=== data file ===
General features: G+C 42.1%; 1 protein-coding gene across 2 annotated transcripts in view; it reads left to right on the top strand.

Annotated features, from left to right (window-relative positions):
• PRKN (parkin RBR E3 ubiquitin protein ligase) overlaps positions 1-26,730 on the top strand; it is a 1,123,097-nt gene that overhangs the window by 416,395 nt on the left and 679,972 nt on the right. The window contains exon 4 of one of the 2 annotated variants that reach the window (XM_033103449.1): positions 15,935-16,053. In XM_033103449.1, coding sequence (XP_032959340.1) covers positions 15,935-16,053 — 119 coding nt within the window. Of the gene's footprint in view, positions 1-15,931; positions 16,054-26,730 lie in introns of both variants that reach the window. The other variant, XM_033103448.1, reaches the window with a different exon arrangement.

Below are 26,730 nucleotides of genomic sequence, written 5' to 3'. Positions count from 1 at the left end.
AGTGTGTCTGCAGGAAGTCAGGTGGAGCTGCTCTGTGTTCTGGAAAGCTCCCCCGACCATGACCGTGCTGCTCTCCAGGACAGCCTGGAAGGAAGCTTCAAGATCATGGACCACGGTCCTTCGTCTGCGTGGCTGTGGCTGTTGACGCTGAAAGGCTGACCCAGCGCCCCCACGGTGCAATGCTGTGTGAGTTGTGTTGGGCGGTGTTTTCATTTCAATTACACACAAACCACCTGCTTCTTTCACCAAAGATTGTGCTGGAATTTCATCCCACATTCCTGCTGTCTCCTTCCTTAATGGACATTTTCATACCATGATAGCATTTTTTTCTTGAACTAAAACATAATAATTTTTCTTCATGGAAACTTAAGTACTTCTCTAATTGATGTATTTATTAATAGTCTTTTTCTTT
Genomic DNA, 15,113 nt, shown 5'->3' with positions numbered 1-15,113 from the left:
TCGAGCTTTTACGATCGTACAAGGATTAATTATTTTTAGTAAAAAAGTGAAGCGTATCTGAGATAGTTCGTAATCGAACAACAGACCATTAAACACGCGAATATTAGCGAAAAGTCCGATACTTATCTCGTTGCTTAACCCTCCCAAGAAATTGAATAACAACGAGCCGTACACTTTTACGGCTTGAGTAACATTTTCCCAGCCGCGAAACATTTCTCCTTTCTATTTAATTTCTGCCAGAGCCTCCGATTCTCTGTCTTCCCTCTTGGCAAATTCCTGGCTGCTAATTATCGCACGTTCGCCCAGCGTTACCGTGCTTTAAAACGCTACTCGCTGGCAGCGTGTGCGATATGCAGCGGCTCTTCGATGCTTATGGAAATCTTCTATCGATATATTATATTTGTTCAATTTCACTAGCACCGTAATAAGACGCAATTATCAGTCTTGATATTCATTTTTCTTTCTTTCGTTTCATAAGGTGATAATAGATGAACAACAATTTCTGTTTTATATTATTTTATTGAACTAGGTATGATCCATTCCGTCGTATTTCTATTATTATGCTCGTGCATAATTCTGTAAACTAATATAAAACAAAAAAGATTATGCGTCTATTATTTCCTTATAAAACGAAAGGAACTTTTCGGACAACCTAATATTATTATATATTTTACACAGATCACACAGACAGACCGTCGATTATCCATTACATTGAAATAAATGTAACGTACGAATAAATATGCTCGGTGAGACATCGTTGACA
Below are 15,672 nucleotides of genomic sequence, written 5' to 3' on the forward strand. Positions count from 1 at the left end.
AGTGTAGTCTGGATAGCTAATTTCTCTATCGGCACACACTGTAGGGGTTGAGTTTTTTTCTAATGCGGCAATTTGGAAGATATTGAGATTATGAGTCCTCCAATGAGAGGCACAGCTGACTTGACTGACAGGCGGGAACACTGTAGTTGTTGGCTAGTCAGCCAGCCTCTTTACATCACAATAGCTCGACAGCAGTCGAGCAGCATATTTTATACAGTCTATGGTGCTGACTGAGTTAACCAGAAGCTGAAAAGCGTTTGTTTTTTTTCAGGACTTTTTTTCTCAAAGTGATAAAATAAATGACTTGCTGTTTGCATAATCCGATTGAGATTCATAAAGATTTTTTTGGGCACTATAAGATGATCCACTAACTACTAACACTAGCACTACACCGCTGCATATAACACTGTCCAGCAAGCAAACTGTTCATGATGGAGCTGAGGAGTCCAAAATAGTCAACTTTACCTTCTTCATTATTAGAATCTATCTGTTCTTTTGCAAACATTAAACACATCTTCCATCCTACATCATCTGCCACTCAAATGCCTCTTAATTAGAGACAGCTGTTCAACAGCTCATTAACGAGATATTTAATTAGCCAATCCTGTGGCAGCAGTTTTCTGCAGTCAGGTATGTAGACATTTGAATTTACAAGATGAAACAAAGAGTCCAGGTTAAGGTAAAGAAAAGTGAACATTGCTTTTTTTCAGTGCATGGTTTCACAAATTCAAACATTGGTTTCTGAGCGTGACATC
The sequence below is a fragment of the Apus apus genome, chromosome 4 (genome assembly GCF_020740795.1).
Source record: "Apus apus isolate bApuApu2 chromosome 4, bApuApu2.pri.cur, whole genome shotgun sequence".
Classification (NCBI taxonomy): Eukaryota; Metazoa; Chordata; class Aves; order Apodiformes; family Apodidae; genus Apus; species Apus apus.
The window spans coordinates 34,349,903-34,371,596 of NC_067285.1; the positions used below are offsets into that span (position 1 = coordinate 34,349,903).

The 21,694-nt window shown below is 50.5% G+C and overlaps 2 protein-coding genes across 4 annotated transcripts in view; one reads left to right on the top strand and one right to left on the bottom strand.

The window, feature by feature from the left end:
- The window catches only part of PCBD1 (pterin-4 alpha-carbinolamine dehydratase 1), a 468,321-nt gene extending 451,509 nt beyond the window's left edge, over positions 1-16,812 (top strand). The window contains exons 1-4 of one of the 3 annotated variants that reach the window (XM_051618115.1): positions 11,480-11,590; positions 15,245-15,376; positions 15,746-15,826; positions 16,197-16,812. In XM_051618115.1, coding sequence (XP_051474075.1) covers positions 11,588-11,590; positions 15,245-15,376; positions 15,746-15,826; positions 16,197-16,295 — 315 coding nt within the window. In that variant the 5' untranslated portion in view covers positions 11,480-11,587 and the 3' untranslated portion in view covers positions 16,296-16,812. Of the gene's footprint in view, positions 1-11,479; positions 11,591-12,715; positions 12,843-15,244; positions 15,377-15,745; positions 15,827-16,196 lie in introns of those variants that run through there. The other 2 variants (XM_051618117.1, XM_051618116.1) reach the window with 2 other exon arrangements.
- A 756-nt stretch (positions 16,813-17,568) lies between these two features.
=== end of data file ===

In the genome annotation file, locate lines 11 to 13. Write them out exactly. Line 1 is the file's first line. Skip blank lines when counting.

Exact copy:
Source record: "Apus apus isolate bApuApu2 chromosome 4, bApuApu2.pri.cur, whole genome shotgun sequence".
Classification (NCBI taxonomy): Eukaryota; Metazoa; Chordata; class Aves; order Apodiformes; family Apodidae; genus Apus; species Apus apus.
The window spans coordinates 34,349,903-34,371,596 of NC_067285.1; the positions used below are offsets into that span (position 1 = coordinate 34,349,903).